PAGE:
WASHINGTON -- President Barack Obama made Mitt Romney's day by declaring that "the private sector is doing fine" and opening himself to the accusation that he -- not the rich Republican -- is the one who is out of touch.
Obama quickly clarified his remark Friday, but Republicans had their teeth in it and weren't letting go.
"Is he really that out of touch?" Romney, the presumptive Republican nominee, asked as Obama's initial comments ricocheted through the presidential campaign.
Seeking to head off damage, Obama said it is "absolutely clear that the economy is not doing fine."
Despite some "good momentum" in the private sector, Obama said, public sector growth lags, making it imperative that Congress act on his proposals to help state and local governments rehire teachers and first responders.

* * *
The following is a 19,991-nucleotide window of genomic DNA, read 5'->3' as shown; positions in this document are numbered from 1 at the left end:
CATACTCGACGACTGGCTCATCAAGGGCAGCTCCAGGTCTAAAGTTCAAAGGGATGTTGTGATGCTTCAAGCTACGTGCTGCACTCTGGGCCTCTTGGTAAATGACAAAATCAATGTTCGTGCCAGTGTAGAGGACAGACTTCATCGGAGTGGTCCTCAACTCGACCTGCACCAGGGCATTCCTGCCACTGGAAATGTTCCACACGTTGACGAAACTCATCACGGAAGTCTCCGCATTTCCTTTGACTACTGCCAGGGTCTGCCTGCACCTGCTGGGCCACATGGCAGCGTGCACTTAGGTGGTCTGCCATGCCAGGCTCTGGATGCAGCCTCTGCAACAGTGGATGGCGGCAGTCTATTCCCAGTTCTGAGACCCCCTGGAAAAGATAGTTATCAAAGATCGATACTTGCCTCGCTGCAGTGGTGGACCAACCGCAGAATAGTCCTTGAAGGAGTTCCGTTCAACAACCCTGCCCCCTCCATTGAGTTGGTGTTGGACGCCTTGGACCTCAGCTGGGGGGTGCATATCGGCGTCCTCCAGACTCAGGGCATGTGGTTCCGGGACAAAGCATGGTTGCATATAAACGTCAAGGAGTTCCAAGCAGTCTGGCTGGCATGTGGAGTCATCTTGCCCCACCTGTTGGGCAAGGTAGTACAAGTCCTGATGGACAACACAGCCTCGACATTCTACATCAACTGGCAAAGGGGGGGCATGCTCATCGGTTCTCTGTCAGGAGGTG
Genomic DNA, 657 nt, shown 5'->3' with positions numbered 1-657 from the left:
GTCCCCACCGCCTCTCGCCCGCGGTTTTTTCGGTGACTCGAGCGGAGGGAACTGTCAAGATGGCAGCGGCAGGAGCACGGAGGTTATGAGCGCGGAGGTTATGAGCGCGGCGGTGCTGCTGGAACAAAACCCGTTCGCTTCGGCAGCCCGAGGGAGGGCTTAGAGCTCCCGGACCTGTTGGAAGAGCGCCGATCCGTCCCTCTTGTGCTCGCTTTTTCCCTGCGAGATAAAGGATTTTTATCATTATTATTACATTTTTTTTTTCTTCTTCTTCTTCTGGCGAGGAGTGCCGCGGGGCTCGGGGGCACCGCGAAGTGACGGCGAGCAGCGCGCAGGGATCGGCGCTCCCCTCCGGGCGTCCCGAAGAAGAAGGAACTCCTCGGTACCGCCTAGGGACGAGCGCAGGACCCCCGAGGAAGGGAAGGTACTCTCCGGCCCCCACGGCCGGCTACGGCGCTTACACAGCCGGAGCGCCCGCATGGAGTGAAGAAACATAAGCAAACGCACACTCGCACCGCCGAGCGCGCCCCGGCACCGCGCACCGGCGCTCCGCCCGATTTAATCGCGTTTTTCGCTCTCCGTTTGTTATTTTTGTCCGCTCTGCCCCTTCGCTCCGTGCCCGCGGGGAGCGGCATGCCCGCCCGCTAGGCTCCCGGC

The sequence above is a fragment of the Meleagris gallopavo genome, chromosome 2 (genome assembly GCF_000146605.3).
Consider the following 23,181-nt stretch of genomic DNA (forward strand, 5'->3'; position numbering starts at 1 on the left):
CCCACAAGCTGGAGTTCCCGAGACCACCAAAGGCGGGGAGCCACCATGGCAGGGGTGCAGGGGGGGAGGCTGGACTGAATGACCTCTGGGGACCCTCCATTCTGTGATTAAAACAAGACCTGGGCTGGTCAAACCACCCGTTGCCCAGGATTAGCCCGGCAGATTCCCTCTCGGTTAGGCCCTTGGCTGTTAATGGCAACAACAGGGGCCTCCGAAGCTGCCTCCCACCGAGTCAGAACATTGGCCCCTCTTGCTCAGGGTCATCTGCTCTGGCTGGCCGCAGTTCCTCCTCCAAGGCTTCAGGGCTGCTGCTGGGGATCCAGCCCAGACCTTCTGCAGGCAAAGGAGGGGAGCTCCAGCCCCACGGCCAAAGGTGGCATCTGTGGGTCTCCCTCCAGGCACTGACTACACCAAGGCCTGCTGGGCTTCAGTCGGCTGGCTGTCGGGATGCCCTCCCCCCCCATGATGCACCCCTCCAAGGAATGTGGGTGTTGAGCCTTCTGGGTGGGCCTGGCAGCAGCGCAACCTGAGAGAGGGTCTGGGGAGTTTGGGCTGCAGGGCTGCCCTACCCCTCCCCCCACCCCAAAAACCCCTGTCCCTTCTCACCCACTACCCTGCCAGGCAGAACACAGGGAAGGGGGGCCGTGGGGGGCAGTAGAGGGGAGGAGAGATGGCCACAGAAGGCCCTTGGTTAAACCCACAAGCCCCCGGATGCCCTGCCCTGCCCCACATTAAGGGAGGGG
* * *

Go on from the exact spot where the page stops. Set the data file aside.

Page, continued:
Obama's original six-word sentence, even if taken out of context, amounts to an unforced political error.
The economy is the single biggest issue on voters' minds and a weak spot for him given the nation's stubbornly high 8.2 percent unemployment rate.
Nearly every day, Obama finds himself having to defend his stewardship of an economy that has struggled to recover from the 2008 downturn and pleading with voters to stick with him because, he says, Romney would pursue policies that led to the recession.
The former Massachusetts governor said that Obama does not understand how to jump-start the economy and that his agenda has thwarted recovery instead of putting millions of unemployed workers back on the job.
Obama's comments at a White House news conference were reminiscent of Republican nominee John McCain's assertion in mid-September 2008 that the "fundamentals of our economy are strong," just as the U.S. economy was melting down.
Candidate Obama seized on those remarks then.